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Press Freedom Advocates Say New US Indictment Against Julian Assange 'Could Not Be More Dangerous'

"We know Trump has been privately musing about how to jail journalists. We know an Assange conviction under the Espionage Act—whether you like him or not—could be used against the New York Times and many other outlets."

Demonstrators stand outside a court in London demanding the release of WikiLeaks founder Julian Assange on Feb. 26, 2020. (Photo: Tim Ireland/Xinhua via Getty)

In a move free press advocates decried as an escalation of the Trump administration's dangerous assault on journalism, the U.S. Department of Justice late Wednesday filed a superseding indictment against Julian Assange accusing the jailed WikiLeaks founder and publisher of attempting to recruit hackers to provide the outlet with classified information.

"The indictment continues to charge him with violating the Espionage Act based on WikiLeaks publications exposing war crimes committed by the U.S. government."
—Barry Pollack, attorney for Julian Assange

Though the Justice Department's filing does not contain any new charges against Assange—currently imprisoned in the U.K. as he fights an extradition attempt by the U.S., which has charged him with violating the Espionage Act—the Freedom of the Press Foundation said Thursday that the indictment "has all the same problems as the old one."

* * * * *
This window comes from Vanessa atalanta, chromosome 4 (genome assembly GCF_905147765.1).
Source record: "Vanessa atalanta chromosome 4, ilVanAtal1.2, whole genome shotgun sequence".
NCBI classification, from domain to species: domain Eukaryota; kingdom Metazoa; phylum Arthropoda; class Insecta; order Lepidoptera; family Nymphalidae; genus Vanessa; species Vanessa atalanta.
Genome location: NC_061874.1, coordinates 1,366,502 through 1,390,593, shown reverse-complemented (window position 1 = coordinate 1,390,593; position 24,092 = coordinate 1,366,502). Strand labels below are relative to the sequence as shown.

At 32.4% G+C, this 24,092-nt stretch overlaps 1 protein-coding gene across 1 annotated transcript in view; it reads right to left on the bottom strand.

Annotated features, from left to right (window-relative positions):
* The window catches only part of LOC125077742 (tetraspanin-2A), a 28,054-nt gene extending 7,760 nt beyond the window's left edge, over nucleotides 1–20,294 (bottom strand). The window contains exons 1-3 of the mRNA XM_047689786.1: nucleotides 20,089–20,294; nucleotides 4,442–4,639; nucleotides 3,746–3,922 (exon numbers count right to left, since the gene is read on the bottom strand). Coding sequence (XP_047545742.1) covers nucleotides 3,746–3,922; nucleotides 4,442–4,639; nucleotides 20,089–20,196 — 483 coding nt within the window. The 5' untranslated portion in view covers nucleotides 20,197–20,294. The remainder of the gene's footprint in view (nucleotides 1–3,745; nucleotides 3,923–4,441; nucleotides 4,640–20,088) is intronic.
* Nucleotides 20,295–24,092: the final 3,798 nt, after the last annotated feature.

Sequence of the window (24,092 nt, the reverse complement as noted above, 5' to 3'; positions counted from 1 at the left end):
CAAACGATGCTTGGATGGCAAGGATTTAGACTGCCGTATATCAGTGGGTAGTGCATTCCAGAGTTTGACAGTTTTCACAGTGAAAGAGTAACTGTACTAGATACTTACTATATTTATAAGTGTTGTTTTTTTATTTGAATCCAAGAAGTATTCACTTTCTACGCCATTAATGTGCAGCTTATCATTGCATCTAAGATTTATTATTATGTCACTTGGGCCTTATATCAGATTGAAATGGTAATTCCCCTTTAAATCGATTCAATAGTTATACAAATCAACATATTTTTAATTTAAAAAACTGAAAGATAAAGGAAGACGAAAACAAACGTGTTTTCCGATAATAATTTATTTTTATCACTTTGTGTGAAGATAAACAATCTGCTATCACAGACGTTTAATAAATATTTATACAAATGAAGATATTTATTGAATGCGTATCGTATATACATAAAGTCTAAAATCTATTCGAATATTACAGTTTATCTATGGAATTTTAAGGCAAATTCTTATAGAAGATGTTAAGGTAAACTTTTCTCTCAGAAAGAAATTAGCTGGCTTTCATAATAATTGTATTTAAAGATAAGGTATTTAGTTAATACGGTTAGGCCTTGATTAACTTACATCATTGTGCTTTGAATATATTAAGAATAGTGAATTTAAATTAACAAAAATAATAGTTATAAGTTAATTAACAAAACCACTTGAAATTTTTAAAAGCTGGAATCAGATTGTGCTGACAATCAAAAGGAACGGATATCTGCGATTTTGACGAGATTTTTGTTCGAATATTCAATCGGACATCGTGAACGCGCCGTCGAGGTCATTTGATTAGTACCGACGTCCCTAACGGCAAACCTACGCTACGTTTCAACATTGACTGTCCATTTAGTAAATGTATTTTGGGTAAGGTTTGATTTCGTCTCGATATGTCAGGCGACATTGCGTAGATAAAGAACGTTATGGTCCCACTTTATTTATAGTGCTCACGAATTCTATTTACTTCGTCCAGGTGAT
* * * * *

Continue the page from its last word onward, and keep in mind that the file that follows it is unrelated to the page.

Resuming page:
"Source communication and publishing are not crimes. They didn't add any new charges. They didn't really change any old ones. And using the Espionage Act is beyond the pale," the group wrote in a series of tweets. "We know Trump has been privately musing about how to jail journalists. We know an Assange conviction under the Espionage Act—whether you like him or not—could be used against the New York Times and many other outlets. This indictment could not be more dangerous."

The Associated Press reported that the DOJ indictment accuses Assange of seeking "to recruit hackers at conferences in Europe and Asia who could provide his anti-secrecy website with classified information, and conspired with members of hacking organizations."

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"Beyond recruiting hackers at conferences, the indictment accuses Assange of conspiring with members of hacking groups known as LulzSec and Anonymous," according to AP. "He also worked with a 17-year-old hacker who gave him information stolen from a bank and directed the teenager to steal additional material, including audio recordings of high-ranking government officials, prosecutors say."

Last May, a federal grand jury charged Assange with 17 counts of violating the 1917 Espionage Act for obtaining and publishing classified information—including evidence of U.S. war crimes. At the time, press freedom defenders condemned the charges as a profound threat to journalism and the First Amendment. If extradicted to the U.S., Assange could face decades in prison.

Barry Pollack, Assange's attorney, said in a statement Wednesday that the Trump administration's "relentless pursuit of Julian Assange poses a grave threat to journalists everywhere and to the public's right to know."

"While today's superseding indictment is yet another chapter in the U.S. government's effort to persuade the public that its pursuit of Julian Assange is based on something other than his publication of newsworthy truthful information," said Pollack, "the indictment continues to charge him with violating the Espionage Act based on WikiLeaks publications exposing war crimes committed by the U.S. government."

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